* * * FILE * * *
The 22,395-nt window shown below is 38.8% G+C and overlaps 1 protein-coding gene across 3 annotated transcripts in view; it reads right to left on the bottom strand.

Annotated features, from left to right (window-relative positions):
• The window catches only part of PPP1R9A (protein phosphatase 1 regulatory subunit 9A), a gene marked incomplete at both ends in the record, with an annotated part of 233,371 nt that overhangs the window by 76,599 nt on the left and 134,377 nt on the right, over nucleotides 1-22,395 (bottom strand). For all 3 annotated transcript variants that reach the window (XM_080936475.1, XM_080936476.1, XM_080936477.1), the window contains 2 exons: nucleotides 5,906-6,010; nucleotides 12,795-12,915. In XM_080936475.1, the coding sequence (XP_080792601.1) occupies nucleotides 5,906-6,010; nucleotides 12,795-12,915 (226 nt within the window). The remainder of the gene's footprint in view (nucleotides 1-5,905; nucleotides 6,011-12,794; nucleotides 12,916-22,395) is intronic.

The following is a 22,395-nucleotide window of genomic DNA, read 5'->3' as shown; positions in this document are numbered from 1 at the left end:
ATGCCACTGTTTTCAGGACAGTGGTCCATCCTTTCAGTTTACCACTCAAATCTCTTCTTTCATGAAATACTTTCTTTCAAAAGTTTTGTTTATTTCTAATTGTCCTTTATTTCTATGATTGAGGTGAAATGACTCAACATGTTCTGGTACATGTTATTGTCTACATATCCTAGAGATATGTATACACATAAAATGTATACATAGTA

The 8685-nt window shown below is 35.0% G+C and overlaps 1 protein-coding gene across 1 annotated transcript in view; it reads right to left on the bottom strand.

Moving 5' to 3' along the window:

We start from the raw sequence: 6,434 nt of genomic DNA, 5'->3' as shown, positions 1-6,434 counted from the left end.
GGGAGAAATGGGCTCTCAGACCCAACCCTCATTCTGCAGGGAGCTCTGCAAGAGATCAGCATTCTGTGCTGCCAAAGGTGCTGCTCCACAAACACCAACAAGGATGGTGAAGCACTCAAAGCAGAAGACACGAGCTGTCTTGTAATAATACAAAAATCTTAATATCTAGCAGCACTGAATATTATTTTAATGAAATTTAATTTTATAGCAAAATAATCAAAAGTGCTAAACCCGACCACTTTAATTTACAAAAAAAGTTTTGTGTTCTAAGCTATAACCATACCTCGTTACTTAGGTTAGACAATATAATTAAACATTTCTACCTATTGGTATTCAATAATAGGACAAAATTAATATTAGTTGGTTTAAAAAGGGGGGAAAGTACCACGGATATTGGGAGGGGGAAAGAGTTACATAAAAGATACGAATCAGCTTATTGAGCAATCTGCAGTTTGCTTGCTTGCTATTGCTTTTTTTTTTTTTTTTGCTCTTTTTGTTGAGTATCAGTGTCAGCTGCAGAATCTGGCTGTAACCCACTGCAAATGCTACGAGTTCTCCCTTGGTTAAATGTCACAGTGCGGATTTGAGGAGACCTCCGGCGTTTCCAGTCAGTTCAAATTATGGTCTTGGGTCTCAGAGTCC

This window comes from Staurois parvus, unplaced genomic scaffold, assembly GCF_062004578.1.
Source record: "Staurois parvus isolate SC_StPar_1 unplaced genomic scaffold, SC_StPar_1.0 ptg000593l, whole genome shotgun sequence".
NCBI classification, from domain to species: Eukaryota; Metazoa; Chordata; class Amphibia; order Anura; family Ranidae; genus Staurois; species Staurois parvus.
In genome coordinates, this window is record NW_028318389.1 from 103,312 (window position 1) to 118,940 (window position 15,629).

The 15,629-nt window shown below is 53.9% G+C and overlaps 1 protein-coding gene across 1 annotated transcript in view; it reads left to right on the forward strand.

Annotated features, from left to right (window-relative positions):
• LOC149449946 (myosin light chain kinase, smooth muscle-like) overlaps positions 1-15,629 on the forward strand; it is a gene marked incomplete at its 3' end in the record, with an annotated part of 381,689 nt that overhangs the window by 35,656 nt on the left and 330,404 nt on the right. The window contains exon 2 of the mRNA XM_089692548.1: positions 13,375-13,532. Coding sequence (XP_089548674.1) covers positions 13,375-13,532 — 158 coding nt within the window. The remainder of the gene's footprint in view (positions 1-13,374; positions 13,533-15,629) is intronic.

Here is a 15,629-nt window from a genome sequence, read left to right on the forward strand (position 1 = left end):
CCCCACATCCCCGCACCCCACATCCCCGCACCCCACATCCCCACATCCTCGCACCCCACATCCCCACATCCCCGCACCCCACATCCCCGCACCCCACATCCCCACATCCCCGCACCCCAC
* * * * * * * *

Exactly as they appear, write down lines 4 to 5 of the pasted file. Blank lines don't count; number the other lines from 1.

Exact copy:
The following is a 22,395-nucleotide window of genomic DNA, read 5'->3' as shown; positions in this document are numbered from 1 at the left end:
ATGCCACTGTTTTCAGGACAGTGGTCCATCCTTTCAGTTTACCACTCAAATCTCTTCTTTCATGAAATACTTTCTTTCAAAAGTTTTGTTTATTTCTAATTGTCCTTTATTTCTATGATTGAGGTGAAATGACTCAACATGTTCTGGTACATGTTATTGTCTACATATCCTAGAGATATGTATACACATAAAATGTATACATAGTA